We set off in our little SUV with two suitcases, a cooler full of snacks, a tent, lots of miscellaneous gear, and most importantly, an atlas. We relied on this atlas very heavily, turning to the almighty Google Maps app just two or three times over the course of the trip. Our first destination was the great city of Chicago, Illinois, but we couldn’t make it in one shot. We stopped for the night somewhere in Ohio and ended up cruising into Chi-Town early afternoon the next day.
I had visited with my family as a kid and was excited to go back. The original plan for this trip was to focus mostly on outdoorsy stuff and national parks, but since my husband had never been to Chicago we really wanted to make the most of our short time there. Where to begin? That would be at REI. After a truly gorgeous drive into the city (seriously though, who knew Chicago had such pretty beaches?) we headed to a branch of our favorite outdoor store to grab a few more camping supplies- including a brand new sleeping bag we had been meaning to buy with gift cards that we got at our wedding.
And then it was lunchtime. And lunchtime in Chicago pretty much means one thing- deep dish pizza! My dad travels to Chicago for work pretty often and insisted we hit Gino’s East, a touristy but fun establishment that serves up fantastic deep dish delights (among other things). Even on a weekday between meals, there was a 45 minute wait for a table! Luckily we love sitting at the bar, so we were able to skip the line and waited about 20 seconds to be seated. And then the bartender immediately informed us that the deep dish pizzas take about 45 minutes to prepare once they are ordered!
A couple of drinks, a delicious bowl of vegetable soup, and tons of cool graffiti on the wall to read kept us busy while our lunch was being prepped. And when it came out it was worth the wait. We ordered the supreme deep dish pizza to share (the smallest size was plenty for two of us!). My husband was happy to take the meat off of my portion and I filled up on the amazing crust. Is Gino’s full of tourists? Probably. Is it still delicious? Definitely.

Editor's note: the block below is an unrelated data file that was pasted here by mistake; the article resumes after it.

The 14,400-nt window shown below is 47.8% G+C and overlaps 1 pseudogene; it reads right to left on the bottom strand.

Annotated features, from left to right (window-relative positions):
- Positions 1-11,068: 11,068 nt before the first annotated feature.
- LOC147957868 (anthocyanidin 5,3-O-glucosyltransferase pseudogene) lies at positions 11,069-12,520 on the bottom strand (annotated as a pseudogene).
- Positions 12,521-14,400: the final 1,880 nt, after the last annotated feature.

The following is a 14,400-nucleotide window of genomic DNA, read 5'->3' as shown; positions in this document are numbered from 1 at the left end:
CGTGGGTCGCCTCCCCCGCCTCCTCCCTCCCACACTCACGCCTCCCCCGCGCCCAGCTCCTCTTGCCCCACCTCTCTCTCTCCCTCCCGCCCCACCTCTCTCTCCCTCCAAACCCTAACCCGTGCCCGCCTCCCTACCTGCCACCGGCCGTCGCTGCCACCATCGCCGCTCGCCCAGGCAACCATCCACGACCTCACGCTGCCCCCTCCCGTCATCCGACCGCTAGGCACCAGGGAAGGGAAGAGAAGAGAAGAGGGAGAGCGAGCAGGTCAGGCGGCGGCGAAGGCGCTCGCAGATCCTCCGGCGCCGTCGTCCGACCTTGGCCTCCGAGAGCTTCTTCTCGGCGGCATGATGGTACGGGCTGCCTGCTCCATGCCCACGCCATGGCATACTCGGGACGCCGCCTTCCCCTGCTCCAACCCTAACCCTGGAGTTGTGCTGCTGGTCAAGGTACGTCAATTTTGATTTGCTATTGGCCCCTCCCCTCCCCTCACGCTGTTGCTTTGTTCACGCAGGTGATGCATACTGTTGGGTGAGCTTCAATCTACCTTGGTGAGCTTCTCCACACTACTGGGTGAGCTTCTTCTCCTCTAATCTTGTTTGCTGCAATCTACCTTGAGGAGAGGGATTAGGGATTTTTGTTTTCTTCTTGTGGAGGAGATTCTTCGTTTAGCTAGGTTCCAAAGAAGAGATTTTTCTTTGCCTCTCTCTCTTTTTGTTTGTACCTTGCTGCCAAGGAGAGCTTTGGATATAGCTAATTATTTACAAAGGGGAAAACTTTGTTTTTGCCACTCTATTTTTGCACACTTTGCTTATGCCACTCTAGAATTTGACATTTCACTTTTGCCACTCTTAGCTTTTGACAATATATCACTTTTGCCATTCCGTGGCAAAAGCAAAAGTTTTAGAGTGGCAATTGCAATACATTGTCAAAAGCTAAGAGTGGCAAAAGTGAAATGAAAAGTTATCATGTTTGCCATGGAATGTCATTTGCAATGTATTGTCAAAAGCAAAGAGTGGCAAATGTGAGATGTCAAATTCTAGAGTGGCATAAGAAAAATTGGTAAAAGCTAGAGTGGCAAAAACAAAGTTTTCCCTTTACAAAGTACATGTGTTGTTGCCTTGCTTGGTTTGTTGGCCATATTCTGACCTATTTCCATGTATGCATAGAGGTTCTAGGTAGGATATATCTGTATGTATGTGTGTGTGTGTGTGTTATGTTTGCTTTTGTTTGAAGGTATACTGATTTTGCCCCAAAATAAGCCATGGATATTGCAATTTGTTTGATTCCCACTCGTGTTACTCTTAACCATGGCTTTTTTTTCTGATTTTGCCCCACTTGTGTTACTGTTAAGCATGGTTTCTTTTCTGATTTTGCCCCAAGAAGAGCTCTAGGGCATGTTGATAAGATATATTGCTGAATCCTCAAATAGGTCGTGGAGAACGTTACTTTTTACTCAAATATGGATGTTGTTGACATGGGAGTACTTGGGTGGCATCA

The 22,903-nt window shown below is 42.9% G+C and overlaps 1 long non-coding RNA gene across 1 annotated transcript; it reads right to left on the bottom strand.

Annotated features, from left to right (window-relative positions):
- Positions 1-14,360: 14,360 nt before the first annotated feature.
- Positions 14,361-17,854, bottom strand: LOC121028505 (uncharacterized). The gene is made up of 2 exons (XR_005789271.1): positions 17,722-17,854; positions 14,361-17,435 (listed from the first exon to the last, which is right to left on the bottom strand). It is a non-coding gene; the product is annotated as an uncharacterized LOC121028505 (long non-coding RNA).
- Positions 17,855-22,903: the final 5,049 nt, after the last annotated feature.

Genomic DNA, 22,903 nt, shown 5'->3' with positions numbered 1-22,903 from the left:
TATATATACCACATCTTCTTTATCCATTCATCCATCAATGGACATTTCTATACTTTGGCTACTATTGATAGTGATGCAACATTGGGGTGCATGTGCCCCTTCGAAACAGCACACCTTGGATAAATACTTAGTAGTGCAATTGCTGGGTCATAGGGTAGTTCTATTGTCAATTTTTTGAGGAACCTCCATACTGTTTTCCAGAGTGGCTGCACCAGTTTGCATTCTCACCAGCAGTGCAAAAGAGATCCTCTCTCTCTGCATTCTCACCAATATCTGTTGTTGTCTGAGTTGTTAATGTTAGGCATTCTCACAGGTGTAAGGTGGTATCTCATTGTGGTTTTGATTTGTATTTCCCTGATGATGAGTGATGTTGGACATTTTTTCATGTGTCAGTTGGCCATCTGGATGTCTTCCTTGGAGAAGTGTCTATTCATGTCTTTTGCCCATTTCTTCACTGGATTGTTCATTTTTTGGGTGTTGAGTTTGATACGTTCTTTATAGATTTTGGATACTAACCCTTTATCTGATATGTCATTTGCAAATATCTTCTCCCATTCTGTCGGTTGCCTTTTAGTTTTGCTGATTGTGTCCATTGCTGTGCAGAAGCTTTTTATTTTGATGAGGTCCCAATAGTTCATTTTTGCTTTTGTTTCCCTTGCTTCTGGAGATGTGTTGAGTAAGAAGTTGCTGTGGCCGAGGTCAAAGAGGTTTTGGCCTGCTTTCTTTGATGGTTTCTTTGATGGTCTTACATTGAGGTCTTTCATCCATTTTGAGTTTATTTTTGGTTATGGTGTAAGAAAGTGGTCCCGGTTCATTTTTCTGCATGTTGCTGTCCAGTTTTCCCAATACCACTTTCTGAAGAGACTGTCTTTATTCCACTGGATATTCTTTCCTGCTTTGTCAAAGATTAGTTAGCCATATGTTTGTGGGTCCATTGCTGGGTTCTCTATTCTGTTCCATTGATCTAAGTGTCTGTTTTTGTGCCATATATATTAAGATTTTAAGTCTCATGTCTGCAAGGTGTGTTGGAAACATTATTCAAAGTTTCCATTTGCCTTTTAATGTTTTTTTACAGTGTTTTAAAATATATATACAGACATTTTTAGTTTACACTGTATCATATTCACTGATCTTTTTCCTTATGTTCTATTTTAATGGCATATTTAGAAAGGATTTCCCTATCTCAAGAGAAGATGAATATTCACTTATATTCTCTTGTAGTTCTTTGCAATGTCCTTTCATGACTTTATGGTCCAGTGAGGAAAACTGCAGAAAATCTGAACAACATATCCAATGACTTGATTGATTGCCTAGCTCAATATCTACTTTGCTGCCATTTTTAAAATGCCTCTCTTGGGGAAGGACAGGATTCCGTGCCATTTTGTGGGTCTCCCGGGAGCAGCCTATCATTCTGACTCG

Next we checked into our hotel, the beautiful Hilton Palmer House. The lobby is so opulent and grand, and the elevator even had a bench in it! We settled in and relaxed in the lounge before it was time to get on the L and head to Wrigley Field!
My birthday had just passed, so my husband surprised me with tickets to the Marlins-Cubs game at historic Wrigley as a gift. Wrigley Field opened in 1914 and took its current name in 1927. It is second only to Boston’s Fenway Park in age, making it the second oldest major league ballpark still in use. One bit of trivia I always remember about it is that it was the last major league park to have lights installed… and that didn’t happen until the year before I was born! Up until then Cubs home games were always day games. The last time I visited Wrigley (when I came to Chicago with my family in the early 2000s) it didn’t even have a JumboTron. According to Wikipedia, that was added in 2014. It is also one of just 10 major league stadiums not named after a corporation, taking its name from former owner William Wrigley, Jr. and not the Wrigley company.
Our seats were fantastic, behind the plate but just a little toward third base. We enjoyed a ballpark snacks while I kept score in my program. I hadn’t done it in so long, and though some other ballparks provide a little cheat sheet, Wrigley did not! So my card wasn’t perfect but keeping score is still one of my favorite parts of baseball. Though the game was close, we left between the eighth and ninth, realizing we had an early day tomorrow. Once on the (nearly empty) L, we checked the MLB app to see what was going on. The Cubs made it interesting but ultimately lost, and we managed to avoid the postgame bottleneck at the train.
When we arrived back to the hotel, the Vapiano restaurant across the street was still open. This is one of our favorite chain restaurants which we first visited in Boston (though that location has since closed! Boo!). Since discovering this casual Italian-your-way chain we have partaken in six different cities on three different continents! The takeout we grabbed after the game was much appreciated.
We were up bright and early the next day to peek at one last Chicago sight before heading west. Millennium Park is truly beautiful in the cool morning sun, especially because we nearly had the place to ourselves! In case you couldn’t guess based on its name, it was built to replace parking lots and rail yards in celebration of Y2K. There are tons of neat things to see here, sculptures and water features and other pretty spots, but the highlight for many a tourist is Cloud Gate, AKA “The Bean”.
This super cool piece of art actually took a really long time to build. It was done by a man named Anish Kapoor and wasn’t officially completed until 2006. We took some totally touristy selfies with it (almost completely devoid of other people thanks to our early start) before bidding adieu to Chicago.